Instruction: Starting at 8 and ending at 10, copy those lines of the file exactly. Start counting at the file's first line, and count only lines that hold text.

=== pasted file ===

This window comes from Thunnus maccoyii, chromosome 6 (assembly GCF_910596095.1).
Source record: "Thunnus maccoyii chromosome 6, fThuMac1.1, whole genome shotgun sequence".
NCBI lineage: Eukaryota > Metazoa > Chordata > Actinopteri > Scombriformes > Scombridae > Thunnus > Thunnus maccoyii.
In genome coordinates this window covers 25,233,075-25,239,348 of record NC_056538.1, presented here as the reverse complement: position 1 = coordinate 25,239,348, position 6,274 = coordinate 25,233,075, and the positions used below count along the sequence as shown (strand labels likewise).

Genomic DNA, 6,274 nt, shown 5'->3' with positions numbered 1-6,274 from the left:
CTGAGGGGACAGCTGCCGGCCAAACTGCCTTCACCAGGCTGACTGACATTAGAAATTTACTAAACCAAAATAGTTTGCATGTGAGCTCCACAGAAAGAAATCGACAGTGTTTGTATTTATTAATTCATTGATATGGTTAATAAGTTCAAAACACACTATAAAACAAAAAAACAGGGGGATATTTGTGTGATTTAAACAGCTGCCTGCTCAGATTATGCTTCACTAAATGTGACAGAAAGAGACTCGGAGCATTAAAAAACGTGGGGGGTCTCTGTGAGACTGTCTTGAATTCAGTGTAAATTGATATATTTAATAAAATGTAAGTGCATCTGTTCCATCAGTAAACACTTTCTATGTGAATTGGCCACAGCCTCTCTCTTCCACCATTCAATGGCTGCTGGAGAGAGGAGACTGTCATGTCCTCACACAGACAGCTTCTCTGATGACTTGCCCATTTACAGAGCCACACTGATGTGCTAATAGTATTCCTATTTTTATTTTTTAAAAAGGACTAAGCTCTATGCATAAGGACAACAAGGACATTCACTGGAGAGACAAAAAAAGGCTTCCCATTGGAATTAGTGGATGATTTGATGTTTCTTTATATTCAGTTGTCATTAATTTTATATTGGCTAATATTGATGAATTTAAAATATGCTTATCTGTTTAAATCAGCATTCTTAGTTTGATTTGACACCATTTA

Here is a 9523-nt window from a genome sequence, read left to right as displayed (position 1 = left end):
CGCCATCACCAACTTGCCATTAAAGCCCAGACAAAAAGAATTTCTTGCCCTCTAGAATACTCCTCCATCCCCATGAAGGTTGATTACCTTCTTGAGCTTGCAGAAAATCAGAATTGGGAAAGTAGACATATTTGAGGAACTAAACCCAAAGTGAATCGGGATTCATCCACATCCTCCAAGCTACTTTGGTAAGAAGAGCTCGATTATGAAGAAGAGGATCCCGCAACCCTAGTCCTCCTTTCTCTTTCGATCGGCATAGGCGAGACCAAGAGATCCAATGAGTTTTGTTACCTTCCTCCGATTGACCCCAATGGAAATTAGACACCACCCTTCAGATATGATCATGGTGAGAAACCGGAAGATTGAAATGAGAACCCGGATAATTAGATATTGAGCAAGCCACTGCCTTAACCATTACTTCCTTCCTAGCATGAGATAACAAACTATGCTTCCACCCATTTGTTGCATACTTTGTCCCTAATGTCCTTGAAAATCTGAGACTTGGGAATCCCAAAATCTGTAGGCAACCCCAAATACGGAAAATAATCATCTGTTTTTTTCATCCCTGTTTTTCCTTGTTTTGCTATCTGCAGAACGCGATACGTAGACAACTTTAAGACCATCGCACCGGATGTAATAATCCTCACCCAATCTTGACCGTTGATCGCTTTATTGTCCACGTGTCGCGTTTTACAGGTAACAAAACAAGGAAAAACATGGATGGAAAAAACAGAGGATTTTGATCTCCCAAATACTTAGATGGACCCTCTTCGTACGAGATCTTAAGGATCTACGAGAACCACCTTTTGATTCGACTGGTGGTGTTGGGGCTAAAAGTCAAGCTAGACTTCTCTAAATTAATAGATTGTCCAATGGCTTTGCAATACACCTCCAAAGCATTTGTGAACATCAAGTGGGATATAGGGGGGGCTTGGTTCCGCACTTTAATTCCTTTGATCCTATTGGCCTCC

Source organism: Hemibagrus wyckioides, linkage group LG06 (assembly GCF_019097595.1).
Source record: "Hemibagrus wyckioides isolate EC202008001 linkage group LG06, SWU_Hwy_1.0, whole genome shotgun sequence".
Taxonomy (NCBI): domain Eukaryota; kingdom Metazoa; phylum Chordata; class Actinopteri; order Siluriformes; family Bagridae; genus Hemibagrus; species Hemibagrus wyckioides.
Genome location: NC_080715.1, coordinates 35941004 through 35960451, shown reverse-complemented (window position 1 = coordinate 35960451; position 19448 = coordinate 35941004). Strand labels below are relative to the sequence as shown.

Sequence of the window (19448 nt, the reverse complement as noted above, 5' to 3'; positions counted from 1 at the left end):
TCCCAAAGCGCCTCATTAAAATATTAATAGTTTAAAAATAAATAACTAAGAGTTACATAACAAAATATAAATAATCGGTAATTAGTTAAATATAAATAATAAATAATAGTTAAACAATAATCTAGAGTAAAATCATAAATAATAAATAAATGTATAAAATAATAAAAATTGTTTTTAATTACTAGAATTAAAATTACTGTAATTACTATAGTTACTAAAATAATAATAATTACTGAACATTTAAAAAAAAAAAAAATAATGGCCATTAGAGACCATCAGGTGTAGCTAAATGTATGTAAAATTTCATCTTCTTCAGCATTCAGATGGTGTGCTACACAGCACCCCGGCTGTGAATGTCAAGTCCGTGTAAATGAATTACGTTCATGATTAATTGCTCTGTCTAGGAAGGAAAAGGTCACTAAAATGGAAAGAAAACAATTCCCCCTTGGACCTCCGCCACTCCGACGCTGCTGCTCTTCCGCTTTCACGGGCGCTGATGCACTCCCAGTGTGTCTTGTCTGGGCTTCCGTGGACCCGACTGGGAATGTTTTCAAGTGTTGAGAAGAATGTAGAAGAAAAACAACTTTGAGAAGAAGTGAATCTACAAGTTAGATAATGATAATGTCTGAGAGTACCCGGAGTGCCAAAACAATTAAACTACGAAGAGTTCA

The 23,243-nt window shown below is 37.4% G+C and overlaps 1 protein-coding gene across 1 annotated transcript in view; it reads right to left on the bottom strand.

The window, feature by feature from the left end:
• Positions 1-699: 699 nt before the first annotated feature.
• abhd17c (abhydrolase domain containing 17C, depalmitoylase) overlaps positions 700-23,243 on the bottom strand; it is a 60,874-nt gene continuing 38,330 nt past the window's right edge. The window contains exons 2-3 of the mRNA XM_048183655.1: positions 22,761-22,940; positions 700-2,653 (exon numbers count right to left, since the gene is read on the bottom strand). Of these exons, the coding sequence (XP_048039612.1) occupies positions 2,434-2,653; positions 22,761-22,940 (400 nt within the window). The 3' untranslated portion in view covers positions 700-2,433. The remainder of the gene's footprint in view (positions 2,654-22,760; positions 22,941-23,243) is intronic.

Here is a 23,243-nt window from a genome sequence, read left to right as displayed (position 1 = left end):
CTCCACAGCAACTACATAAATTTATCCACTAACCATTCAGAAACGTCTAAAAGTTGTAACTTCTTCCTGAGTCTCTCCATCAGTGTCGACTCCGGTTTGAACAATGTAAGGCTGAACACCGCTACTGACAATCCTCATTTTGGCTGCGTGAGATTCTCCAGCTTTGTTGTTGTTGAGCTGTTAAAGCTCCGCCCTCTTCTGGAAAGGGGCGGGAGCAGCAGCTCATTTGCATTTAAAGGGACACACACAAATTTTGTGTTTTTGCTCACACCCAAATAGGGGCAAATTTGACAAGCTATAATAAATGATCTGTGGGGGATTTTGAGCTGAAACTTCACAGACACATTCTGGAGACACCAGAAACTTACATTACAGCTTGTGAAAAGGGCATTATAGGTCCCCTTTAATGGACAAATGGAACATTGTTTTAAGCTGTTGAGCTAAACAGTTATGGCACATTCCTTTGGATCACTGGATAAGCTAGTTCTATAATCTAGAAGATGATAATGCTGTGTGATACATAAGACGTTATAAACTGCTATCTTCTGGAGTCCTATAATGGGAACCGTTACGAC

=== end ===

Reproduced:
CGCCATCACCAACTTGCCATTAAAGCCCAGACAAAAAGAATTTCTTGCCCTCTAGAATACTCCTCCATCCCCATGAAGGTTGATTACCTTCTTGAGCTTGCAGAAAATCAGAATTGGGAAAGTAGACATATTTGAGGAACTAAACCCAAAGTGAATCGGGATTCATCCACATCCTCCAAGCTACTTTGGTAAGAAGAGCTCGATTATGAAGAAGAGGATCCCGCAACCCTAGTCCTCCTTTCTCTTTCGATCGGCATAGGCGAGACCAAGAGATCCAATGAGTTTTGTTACCTTCCTCCGATTGACCCCAATGGAAATTAGACACCACCCTTCAGATATGATCATGGTGAGAAACCGGAAGATTGAAATGAGAACCCGGATAATTAGATATTGAGCAAGCCACTGCCTTAACCATTACTTCCTTCCTAGCATGAGATAACAAACTATGCTTCCACCCATTTGTTGCATACTTTGTCCCTAATGTCCTTGAAAATCTGAGACTTGGGAATCCCAAAATCTGTAGGCAACCCCAAATACGGAAAATAATCATCTGTTTTTTTCATCCCTGTTTTTCCTTGTTTTGCTATCTGCAGAACGCGATACGTAGACAACTTTAAGACCATCGCACCGGATGTAATAATCCTCACCCAATCTTGACCGTTGATCGCTTTATTGTCCACGTGTCGCGTTTTACAGGTAACAAAACAAGGAAAAACATGGATGGAAAAAACAGAGGATTTTGATCTCCCAAATACTTAGATGGACCCTCTTCGTACGAGATCTTAAGGATCTACGAGAACCACCTTTTGATTCGACTGGTGGTGTTGGGGCTAAAAGTCAAGCTAGACTTCTCTAAATTAATAGATTGTCCAATGGCTTTGCAATACACCTCCAAAGCATTTGTGAACATCAAGTGGGATATAGGGGGGGCTTGGTTCCGCACTTTAATTCCTTTGATCCTATTGGCCTCC

Source organism: Hemibagrus wyckioides, linkage group LG06 (assembly GCF_019097595.1).
Source record: "Hemibagrus wyckioides isolate EC202008001 linkage group LG06, SWU_Hwy_1.0, whole genome shotgun sequence".